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Pima County moves to end COVID testing as state won't pay for program

Coronavirus testing projected to cost $40 million in county; Arizona officials say no immediate support coming from federal funding

With its projected cost for COVID-19 testing topping $40 million this year, Pima County will have to cut off the program after state officials said they aren't prepared to cover the expenses out of coronavirus funds appropriated by the federal government.

Halting testing would create a potential "public health threat... (but) we have no options," said Supervisor Sharon Bronson, the chair of the Board of Supervisors.

Update: Arizona changes course, offers short-term lifeline for Pima COVID testing

The county should end its large-scale coronavirus testing effort as of Monday, Pima County Administrator Chuck Huckelberry advised the supervisors in a memo Thursday, after state health officials said they could not provide any funding at this point.

"We cannot continue to deficit spend and this less than responsible response from the state requires immediate action," Huckelberry said, asking the supervisors to vote to curtail testing at a joint meeting with the Tucson City Council on coronavirus issues set for Friday morning.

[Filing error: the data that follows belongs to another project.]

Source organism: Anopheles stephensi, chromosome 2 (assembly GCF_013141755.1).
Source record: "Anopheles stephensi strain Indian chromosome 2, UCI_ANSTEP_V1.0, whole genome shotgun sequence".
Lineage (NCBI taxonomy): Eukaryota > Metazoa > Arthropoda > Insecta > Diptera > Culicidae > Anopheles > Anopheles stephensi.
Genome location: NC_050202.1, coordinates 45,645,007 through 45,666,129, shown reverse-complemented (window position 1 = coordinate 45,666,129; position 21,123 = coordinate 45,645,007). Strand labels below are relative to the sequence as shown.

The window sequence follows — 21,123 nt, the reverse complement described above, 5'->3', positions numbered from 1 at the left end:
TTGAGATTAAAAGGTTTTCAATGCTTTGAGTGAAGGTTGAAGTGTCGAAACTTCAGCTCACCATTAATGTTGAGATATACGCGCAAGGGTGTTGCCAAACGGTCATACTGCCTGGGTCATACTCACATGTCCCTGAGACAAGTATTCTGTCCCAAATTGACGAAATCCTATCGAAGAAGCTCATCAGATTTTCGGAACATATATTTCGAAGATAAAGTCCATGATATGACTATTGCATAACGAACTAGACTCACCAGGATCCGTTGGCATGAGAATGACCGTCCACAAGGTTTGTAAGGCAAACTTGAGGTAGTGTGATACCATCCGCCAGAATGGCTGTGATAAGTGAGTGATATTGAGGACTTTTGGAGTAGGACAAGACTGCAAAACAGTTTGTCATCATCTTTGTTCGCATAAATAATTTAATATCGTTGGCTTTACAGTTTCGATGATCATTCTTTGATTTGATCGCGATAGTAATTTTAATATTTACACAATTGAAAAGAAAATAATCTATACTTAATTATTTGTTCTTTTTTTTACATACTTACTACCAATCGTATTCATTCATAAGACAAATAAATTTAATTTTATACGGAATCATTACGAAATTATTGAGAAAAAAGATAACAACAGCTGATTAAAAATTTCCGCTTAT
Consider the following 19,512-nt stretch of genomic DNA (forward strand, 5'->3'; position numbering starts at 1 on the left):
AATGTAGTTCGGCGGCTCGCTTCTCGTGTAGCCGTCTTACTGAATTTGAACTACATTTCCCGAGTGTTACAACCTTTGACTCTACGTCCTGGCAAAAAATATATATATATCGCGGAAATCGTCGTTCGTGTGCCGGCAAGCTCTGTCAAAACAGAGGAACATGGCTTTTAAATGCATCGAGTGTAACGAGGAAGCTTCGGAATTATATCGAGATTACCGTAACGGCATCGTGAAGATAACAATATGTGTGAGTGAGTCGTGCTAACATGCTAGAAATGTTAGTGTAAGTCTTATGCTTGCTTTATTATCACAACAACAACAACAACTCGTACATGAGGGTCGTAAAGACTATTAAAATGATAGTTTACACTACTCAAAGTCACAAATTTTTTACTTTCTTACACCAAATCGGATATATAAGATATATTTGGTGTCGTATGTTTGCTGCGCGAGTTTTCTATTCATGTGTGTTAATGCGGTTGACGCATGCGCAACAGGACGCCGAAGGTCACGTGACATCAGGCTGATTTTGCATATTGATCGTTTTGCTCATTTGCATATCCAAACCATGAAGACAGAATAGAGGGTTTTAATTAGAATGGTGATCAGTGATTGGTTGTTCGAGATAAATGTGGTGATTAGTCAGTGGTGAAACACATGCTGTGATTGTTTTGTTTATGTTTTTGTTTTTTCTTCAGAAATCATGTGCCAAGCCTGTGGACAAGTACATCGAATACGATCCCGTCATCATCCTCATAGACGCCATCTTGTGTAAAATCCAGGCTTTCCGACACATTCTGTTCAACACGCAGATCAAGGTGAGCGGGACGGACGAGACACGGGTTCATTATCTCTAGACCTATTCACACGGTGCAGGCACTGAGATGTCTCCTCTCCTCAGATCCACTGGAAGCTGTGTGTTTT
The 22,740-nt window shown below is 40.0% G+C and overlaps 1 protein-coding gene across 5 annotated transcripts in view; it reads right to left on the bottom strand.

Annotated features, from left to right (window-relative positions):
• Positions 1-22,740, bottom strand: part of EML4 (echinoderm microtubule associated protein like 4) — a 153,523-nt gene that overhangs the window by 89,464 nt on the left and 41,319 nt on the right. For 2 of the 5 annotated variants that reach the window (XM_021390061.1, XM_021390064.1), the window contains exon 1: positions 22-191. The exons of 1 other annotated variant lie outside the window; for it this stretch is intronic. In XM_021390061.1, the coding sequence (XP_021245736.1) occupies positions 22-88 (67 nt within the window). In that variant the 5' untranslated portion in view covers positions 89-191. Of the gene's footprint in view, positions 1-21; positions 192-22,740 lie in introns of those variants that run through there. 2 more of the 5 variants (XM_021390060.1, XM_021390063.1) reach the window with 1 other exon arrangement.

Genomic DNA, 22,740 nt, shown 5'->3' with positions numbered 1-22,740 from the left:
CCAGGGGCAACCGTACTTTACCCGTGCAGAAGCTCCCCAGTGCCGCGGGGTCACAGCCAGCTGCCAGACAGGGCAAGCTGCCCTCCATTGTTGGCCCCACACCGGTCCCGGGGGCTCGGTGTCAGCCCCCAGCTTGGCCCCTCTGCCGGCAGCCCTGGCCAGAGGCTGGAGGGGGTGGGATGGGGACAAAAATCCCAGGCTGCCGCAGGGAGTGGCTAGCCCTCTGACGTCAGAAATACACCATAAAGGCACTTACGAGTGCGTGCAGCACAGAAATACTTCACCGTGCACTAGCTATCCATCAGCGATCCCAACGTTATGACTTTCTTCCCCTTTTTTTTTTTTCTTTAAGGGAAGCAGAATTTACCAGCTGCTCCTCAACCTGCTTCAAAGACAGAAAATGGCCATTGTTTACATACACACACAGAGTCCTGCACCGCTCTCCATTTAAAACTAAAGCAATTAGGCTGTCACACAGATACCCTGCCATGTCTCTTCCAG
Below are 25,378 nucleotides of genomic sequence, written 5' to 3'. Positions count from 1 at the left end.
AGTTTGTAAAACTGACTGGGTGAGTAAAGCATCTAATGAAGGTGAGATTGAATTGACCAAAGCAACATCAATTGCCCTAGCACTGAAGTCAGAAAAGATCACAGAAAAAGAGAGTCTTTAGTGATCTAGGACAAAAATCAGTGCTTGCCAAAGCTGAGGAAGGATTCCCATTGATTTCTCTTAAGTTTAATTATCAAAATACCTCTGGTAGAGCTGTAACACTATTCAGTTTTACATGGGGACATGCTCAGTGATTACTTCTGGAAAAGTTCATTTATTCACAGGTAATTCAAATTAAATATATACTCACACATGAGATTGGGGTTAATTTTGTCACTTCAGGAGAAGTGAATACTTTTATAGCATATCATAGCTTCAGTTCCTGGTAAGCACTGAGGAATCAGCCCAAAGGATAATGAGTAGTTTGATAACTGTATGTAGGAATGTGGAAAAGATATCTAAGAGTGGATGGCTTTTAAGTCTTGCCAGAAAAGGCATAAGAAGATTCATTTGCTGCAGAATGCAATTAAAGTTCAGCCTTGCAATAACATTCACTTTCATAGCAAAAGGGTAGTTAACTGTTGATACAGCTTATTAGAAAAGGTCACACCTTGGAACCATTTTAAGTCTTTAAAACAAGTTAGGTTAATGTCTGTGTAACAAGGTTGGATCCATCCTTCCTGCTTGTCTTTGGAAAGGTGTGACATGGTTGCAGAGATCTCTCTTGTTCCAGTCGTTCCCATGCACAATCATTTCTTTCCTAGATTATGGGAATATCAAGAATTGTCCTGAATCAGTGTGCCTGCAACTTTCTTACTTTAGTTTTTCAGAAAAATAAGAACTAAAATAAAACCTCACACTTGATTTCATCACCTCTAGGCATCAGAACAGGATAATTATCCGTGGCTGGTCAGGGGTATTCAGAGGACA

"It appears the funding we believed was set aside in the (federal) 2021 Consolidated Appropriations Act for COVID-19 testing of $416 million is being used by the state for other purposes," Huckelberry wrote.

"We're going to have to suspend testing unless the monies come to Pima County," Bronson told TucsonSentinel.com on Thursday. "We're out of money."

"If we can't test, we don't know what's going to happen next," she said.

The head of the Arizona state health department told reporters Thursday afternoon that "we know how important testing is," but did not explain why officials had told the county that there wouldn't be any funding for it even as new, more virulent and potentially more deadly variants of the disease are spreading across the country. "We're looking into it," she said, describing the county's effort as "phenomenal."

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The county has already spent nearly $11 million in the first six weeks of the year on testing, and has forecast a total of more than $40 million in testing costs through August.